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Theses Doctoral

Aristotle's Explanation for the Value of the External Goods

Halim, Ian

An interpretation of how Aristotle explains the value of worldly goods within the terms of his ethical theory in the Nicomachean Ethics. Aristotle claims that to live in a worthwhile and subjectively satisfying way--that is, to achieve eudaimonia--one needs such things as honor, wealth, friends, and political power. He groups these things together as the external goods, since they are all external in a spatial sense from the perspective of any given person. It is clear that people almost always attach value to such things, but it is less clear why Aristotle should. My aim is to explain why Aristotle regards these things as important, and--in a more formal sense--how far his definition of eudaimonia explains their value. On Aristotle's formal theory, the external goods ought to gain value through some relation to excellent rational activity, but fleshing out the details of this relation raises problems. Chapter 2 assesses Aristotle's formal argument for the value of such goods at NE I.1099a31-b8, chapter 1 develops an account of Aristotle's method in order to support this assessment, and chapter 3 considers the kinds of explanations for the value of the external goods available to Aristotle in terms of his account of action. Chapter 4 draws on the results of the earlier chapters to assess Aristotle's position on moral luck--that is, how Aristotle regards his various categories of value as depending upon factors outside of the agent's control. My aim throughout is to consider how successfully Aristotle draws on his formal theory in order to explain the value of the external goods as well as external things in the broadest sense.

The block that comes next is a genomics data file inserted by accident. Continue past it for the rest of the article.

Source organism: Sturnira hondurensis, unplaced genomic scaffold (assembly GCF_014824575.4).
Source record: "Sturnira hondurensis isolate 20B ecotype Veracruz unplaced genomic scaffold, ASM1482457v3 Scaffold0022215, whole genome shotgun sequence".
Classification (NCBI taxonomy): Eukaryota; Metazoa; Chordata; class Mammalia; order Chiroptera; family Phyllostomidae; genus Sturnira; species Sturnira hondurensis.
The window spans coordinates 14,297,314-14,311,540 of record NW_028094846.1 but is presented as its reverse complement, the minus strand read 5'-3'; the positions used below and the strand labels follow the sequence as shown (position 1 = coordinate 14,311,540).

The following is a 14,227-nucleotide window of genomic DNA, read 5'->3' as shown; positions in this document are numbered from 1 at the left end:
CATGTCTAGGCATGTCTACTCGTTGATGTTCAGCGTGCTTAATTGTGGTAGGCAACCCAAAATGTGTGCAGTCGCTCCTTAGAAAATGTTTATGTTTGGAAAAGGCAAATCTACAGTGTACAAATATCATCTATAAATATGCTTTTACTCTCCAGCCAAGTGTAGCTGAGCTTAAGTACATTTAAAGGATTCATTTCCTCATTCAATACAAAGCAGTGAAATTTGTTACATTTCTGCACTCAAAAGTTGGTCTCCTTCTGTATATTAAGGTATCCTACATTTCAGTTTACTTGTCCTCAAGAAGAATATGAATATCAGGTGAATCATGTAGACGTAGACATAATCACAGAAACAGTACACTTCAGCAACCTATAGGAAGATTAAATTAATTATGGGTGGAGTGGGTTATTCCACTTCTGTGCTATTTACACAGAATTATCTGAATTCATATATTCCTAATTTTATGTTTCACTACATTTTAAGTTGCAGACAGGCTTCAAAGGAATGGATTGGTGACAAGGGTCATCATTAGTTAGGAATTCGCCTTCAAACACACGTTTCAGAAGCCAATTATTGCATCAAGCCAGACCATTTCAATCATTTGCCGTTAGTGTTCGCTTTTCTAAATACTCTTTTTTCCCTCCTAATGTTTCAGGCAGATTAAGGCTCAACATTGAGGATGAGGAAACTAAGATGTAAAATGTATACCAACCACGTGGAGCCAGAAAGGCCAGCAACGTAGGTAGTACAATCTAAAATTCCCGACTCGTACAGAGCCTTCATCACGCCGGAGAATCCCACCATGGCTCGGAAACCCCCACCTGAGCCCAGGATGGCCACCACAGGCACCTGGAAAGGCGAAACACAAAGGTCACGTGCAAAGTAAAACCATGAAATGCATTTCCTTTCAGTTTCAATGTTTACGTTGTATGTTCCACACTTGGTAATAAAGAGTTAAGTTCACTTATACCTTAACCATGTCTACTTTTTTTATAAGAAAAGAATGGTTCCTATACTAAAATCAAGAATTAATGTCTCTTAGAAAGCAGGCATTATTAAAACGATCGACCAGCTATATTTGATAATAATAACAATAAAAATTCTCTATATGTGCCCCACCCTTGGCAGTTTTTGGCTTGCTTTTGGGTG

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More About This Work

Academic Units
Thesis Advisors
Wolfgang, Mann
Ph.D., Columbia University
Published Here
January 30, 2013